1. The SDN iPhone App is back and free through November! Get it today and please post a review on the App Store!
    Dismiss Notice
  2. Dismiss Notice

I'm a bit confused........

Discussion in 'General International Discussion' started by peter11, Jan 8, 2002.

  1. peter11

    peter11 New Member

    Jan 6, 2002
    Likes Received:
    I'm not a American medical student, but I have noticed that most of the people on this international forum are and so I have found it very interesting to learn about the route that many of you will have to take in order to practice back in the US. I think that I am right (but please correct me if I'm wrong) in my understanding that the USMLE and CSA are required for licensure in the US and that the score is also a factor in applying for post-graduate programs (residency i think?). If this is correct (albeit simplified greatly) than I'm still a little confused about something.

    If residency is essentially post-graduate study and work in order for the doctor to be able to specialize in a given medical discipline, then what would happen with a doctor who comes to the US and has already undergone complete post-graduate training and has practiced in his given specialty for a number of years? I understand that they would be required to take the USMLE and CSA for licensure, but what next? Would a highly skilled neurosurgeon from France or England with 15 years of experience in his field really be expected to enter into post-graduate level work? I find it a bit strange (and arrogant) that such a qualified doctor would be asked to retake training under the guidance of doctors who may not even be as skilled or experienced as he is.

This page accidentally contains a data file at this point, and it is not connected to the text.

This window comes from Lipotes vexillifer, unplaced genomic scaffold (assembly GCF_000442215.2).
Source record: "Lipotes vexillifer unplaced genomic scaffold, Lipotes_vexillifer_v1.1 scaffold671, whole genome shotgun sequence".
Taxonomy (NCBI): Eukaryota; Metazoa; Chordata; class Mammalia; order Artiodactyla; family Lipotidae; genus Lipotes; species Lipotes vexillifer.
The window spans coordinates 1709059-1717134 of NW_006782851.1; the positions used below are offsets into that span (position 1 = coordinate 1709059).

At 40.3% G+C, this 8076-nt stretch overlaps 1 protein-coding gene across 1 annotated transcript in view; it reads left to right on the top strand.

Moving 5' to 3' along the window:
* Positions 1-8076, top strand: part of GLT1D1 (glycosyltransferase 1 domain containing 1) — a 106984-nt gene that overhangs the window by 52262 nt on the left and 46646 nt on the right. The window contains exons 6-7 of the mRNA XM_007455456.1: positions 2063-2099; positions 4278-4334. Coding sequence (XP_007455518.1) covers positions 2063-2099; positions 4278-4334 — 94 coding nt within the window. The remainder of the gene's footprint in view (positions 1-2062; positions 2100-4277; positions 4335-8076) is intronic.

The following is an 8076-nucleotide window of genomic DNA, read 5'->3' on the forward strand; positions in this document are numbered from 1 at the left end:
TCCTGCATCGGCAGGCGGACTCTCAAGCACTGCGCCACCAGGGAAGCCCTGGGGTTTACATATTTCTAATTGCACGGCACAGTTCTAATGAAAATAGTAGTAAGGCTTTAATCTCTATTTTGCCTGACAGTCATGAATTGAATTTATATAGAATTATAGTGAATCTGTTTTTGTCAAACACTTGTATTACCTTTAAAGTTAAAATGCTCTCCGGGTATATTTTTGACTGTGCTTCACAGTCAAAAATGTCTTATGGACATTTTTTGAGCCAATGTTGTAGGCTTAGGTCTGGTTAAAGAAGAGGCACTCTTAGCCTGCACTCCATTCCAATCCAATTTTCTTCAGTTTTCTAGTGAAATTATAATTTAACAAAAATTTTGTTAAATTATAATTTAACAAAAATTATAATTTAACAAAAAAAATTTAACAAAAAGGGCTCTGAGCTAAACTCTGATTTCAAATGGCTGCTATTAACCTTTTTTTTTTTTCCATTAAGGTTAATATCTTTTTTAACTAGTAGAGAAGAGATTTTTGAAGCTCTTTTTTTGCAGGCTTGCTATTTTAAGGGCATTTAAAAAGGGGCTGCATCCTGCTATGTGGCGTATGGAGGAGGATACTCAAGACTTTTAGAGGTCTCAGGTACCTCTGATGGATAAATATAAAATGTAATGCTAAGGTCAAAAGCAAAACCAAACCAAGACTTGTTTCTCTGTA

Is this really the procedure that qualified physicians would have to endure?

    Also what is a fellowship and does this in some way relate to doctors such as those I have asked about?
  2. Note: SDN Members do not see this ad.

  3. Winged Scapula

    Winged Scapula Cougariffic!
    Staff Member Administrator Physician Faculty Lifetime Donor Classifieds Approved 15+ Year Member

    Apr 9, 2000
    Likes Received:
    Attending Physician
    It highly depends on the specialty, the work environment and the person of whom you are speaking. It is my understand that recognized international experts/authorities in their field are often allowed to practice in the US without having to repeat residency. While you cannot be Board Certified in Surgical Specialties for example without having trained in the US, this does not prohibit you from practicing - just may limit your practice options.

    I agree it does seem arrogant and I am certain that there are loopholes, although most foreign trained physicians I come into contact with were made to retrain once here in the US.

    Hope this helps.

Share This Page